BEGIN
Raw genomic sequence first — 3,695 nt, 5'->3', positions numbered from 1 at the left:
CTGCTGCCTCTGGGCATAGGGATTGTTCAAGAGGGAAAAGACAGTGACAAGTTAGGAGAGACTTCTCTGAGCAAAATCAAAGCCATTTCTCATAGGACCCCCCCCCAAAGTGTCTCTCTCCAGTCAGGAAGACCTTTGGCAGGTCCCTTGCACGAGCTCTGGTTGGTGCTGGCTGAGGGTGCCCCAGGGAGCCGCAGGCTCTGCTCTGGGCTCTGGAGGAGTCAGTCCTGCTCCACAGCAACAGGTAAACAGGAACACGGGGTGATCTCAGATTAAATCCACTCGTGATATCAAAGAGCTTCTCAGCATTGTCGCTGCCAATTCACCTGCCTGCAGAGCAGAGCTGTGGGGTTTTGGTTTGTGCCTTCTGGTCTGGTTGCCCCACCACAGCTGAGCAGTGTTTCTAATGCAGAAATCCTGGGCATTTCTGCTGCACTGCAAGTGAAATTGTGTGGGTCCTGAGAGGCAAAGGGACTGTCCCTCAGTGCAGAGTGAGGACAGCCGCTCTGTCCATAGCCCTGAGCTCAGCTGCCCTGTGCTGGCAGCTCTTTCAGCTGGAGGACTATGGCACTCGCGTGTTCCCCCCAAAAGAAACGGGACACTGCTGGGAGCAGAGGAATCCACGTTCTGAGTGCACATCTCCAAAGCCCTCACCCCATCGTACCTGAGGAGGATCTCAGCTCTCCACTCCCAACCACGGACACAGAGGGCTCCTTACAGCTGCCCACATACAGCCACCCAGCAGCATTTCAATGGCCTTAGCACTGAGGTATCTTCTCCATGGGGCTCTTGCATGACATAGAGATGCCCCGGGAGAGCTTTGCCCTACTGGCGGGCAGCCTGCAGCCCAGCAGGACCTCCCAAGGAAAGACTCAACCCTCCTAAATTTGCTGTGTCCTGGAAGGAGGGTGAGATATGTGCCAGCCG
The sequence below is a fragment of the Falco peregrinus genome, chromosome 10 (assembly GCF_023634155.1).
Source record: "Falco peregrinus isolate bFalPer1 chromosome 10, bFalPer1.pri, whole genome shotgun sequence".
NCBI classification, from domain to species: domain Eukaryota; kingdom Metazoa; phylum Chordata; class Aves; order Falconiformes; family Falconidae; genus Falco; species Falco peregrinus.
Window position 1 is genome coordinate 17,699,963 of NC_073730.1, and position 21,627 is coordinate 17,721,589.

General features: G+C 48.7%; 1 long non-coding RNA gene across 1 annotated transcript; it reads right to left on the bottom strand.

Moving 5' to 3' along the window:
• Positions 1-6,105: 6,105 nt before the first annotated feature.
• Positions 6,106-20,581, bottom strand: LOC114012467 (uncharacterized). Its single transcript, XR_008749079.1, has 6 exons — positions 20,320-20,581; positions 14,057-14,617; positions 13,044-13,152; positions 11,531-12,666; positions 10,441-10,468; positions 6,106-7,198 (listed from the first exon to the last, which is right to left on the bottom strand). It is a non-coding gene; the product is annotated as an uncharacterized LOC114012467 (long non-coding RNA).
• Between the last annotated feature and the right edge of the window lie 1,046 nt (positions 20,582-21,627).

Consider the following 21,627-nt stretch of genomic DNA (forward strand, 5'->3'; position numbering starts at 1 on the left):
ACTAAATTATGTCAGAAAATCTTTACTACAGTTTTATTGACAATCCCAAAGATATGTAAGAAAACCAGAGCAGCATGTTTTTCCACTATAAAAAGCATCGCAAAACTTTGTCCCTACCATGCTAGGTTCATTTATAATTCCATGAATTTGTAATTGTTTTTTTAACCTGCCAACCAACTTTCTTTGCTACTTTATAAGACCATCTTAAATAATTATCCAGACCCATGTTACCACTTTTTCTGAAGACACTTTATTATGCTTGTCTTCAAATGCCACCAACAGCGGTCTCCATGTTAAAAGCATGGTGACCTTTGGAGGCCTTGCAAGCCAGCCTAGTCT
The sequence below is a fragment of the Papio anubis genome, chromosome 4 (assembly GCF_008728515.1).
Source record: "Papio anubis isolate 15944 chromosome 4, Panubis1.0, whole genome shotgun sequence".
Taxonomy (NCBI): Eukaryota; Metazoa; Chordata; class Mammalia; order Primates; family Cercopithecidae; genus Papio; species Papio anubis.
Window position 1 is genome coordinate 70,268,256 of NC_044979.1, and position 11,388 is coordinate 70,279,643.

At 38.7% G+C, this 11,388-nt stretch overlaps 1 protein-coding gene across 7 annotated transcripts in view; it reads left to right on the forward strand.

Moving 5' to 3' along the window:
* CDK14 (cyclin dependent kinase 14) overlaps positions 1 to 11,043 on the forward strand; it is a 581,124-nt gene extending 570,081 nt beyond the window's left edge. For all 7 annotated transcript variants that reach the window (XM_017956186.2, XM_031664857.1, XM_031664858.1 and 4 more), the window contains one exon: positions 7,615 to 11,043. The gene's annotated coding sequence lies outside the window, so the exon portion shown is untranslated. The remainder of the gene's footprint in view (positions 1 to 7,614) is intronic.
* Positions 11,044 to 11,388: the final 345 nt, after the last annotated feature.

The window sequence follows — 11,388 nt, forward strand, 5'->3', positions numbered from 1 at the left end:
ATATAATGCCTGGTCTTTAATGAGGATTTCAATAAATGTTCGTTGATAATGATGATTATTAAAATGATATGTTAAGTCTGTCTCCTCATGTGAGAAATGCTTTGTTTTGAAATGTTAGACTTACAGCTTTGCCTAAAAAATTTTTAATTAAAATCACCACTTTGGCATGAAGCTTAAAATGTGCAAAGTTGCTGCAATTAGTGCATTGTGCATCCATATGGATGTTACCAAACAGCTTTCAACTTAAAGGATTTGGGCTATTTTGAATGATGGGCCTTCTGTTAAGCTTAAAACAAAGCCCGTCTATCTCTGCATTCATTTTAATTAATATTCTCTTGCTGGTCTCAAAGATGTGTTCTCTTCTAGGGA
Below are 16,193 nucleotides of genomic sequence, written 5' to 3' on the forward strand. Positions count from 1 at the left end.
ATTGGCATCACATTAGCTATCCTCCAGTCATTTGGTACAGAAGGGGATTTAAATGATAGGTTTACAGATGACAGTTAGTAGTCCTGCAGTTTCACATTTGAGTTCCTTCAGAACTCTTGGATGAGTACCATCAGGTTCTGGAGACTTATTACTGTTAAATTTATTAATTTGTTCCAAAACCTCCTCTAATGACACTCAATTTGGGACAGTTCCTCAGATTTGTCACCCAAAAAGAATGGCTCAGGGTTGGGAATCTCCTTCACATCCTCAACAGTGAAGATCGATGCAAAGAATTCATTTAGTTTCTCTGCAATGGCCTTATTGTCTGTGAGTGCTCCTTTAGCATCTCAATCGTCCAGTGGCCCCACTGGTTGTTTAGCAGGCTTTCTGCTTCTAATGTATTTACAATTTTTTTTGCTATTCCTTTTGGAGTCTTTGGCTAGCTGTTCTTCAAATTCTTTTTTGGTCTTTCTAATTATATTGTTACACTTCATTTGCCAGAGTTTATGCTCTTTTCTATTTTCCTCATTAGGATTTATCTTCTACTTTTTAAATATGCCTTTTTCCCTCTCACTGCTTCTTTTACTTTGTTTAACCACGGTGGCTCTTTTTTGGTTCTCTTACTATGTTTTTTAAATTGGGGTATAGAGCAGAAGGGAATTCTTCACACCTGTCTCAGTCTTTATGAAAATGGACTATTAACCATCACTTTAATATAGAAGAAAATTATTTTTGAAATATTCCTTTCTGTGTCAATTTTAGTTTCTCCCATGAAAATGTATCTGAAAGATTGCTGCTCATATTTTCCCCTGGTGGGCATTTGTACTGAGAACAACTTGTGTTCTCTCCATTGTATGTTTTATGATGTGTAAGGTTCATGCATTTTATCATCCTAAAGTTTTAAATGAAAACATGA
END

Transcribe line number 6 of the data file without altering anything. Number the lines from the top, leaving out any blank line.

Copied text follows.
Window position 1 is genome coordinate 17,699,963 of NC_073730.1, and position 21,627 is coordinate 17,721,589.